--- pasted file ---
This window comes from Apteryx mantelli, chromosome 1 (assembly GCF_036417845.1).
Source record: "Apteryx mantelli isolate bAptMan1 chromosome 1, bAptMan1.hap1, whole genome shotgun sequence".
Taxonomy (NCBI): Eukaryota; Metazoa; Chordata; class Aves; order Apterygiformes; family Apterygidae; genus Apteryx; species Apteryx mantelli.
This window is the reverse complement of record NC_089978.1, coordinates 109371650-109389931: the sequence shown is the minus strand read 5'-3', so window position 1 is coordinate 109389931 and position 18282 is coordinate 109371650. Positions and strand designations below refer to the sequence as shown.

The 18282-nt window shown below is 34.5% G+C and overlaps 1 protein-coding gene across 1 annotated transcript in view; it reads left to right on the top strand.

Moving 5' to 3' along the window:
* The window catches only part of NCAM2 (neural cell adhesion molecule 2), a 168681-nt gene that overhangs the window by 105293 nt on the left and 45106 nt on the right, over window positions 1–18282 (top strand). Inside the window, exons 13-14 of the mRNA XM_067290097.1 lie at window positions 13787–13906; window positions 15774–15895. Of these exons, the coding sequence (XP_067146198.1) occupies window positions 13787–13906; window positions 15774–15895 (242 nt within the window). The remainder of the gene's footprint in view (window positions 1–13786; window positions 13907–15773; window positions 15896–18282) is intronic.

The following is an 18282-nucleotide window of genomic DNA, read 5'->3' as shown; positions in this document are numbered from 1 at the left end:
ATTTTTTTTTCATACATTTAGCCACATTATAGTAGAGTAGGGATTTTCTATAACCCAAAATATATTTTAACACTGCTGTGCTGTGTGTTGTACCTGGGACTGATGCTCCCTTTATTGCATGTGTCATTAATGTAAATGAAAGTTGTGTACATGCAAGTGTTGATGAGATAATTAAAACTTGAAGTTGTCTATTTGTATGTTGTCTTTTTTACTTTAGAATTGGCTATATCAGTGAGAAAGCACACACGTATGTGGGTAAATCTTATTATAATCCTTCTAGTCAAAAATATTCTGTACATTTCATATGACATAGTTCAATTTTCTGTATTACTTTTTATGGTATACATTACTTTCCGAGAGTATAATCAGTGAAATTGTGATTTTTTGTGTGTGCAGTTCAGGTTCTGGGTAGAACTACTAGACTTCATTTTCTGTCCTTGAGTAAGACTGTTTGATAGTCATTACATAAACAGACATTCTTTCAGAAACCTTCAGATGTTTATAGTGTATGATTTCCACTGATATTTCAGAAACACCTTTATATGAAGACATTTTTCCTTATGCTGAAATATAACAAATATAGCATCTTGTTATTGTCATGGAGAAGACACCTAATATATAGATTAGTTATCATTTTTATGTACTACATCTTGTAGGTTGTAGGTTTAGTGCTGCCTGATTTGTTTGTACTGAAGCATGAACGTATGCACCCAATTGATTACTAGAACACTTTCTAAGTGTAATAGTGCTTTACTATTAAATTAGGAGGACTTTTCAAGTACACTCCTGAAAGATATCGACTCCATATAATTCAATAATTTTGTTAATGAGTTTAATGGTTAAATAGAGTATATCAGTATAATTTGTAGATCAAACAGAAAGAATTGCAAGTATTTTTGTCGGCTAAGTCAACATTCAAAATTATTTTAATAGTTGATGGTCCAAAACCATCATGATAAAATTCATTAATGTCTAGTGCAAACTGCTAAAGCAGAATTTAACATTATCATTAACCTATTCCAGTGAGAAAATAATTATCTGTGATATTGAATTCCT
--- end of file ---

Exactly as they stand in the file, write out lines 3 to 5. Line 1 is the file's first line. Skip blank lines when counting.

Taxonomy (NCBI): Eukaryota; Metazoa; Chordata; class Aves; order Apterygiformes; family Apterygidae; genus Apteryx; species Apteryx mantelli.
This window is the reverse complement of record NC_089978.1, coordinates 109371650-109389931: the sequence shown is the minus strand read 5'-3', so window position 1 is coordinate 109389931 and position 18282 is coordinate 109371650. Positions and strand designations below refer to the sequence as shown.

The 18282-nt window shown below is 34.5% G+C and overlaps 1 protein-coding gene across 1 annotated transcript in view; it reads left to right on the top strand.